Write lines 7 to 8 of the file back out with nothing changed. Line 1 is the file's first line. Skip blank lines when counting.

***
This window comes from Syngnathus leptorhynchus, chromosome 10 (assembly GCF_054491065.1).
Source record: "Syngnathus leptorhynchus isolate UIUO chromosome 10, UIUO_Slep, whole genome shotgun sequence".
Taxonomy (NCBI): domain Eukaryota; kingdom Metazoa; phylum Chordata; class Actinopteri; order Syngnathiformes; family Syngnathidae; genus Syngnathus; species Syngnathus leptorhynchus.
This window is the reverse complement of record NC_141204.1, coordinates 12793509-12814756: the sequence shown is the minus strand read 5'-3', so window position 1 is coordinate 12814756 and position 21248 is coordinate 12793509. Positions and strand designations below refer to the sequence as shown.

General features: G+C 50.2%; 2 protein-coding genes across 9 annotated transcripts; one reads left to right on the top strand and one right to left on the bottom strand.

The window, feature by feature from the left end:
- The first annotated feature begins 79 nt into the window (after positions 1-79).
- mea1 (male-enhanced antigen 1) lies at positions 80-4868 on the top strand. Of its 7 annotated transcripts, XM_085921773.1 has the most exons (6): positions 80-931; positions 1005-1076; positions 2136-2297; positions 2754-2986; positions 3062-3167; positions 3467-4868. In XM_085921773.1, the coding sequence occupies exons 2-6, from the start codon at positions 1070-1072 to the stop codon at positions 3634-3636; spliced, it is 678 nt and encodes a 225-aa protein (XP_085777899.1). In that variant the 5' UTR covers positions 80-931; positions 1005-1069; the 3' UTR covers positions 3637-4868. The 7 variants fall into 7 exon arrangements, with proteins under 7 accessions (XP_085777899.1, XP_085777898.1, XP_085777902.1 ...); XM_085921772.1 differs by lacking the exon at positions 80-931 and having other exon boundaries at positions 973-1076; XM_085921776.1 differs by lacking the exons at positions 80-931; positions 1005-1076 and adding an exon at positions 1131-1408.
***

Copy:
- The first annotated feature begins 79 nt into the window (after positions 1-79).
- mea1 (male-enhanced antigen 1) lies at positions 80-4868 on the top strand. Of its 7 annotated transcripts, XM_085921773.1 has the most exons (6): positions 80-931; positions 1005-1076; positions 2136-2297; positions 2754-2986; positions 3062-3167; positions 3467-4868. In XM_085921773.1, the coding sequence occupies exons 2-6, from the start codon at positions 1070-1072 to the stop codon at positions 3634-3636; spliced, it is 678 nt and encodes a 225-aa protein (XP_085777899.1). In that variant the 5' UTR covers positions 80-931; positions 1005-1069; the 3' UTR covers positions 3637-4868. The 7 variants fall into 7 exon arrangements, with proteins under 7 accessions (XP_085777899.1, XP_085777898.1, XP_085777902.1 ...); XM_085921772.1 differs by lacking the exon at positions 80-931 and having other exon boundaries at positions 973-1076; XM_085921776.1 differs by lacking the exons at positions 80-931; positions 1005-1076 and adding an exon at positions 1131-1408.